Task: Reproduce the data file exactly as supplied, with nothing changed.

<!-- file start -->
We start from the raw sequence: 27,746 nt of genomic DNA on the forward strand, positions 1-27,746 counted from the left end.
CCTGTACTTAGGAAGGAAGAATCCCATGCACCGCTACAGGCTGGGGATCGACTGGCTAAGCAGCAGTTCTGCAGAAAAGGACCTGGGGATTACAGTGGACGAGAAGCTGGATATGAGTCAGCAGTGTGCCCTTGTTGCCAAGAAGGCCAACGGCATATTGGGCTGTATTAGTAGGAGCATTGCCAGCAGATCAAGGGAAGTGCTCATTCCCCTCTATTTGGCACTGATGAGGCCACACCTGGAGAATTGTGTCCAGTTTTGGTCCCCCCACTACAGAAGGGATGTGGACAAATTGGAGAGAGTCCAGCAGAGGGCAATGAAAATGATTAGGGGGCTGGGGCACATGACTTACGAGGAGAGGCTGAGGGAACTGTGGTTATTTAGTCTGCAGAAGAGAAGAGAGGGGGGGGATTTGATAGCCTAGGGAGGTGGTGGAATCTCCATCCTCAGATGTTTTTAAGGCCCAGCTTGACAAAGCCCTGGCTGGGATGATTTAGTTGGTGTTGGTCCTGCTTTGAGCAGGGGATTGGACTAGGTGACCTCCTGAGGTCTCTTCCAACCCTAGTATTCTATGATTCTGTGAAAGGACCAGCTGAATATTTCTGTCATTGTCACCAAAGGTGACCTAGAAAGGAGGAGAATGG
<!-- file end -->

We start from the raw sequence: 27,746 nt of genomic DNA on the forward strand, positions 1-27,746 counted from the left end.
CCTGTACTTAGGAAGGAAGAATCCCATGCACCGCTACAGGCTGGGGATCGACTGGCTAAGCAGCAGTTCTGCAGAAAAGGACCTGGGGATTACAGTGGACGAGAAGCTGGATATGAGTCAGCAGTGTGCCCTTGTTGCCAAGAAGGCCAACGGCATATTGGGCTGTATTAGTAGGAGCATTGCCAGCAGATCAAGGGAAGTGCTCATTCCCCTCTATTTGGCACTGATGAGGCCACACCTGGAGAATTGTGTCCAGTTTTGGTCCCCCCACTACAGAAGGGATGTGGACAAATTGGAGAGAGTCCAGCAGAGGGCAATGAAAATGATTAGGGGGCTGGGGCACATGACTTACGAGGAGAGGCTGAGGGAACTGTGGTTATTTAGTCTGCAGAAGAGAAGAGAGGGGGGGGATTTGATAGCCTAGGGAGGTGGTGGAATCTCCATCCTCAGATGTTTTTAAGGCCCAGCTTGACAAAGCCCTGGCTGGGATGATTTAGTTGGTGTTGGTCCTGCTTTGAGCAGGGGATTGGACTAGGTGACCTCCTGAGGTCTCTTCCAACCCTAGTATTCTATGATTCTGTGAAAGGACCAGCTGAATATTTCTGTCATTGTCACCAAAGGTGACCTAGAAAGGAGGAGAATGG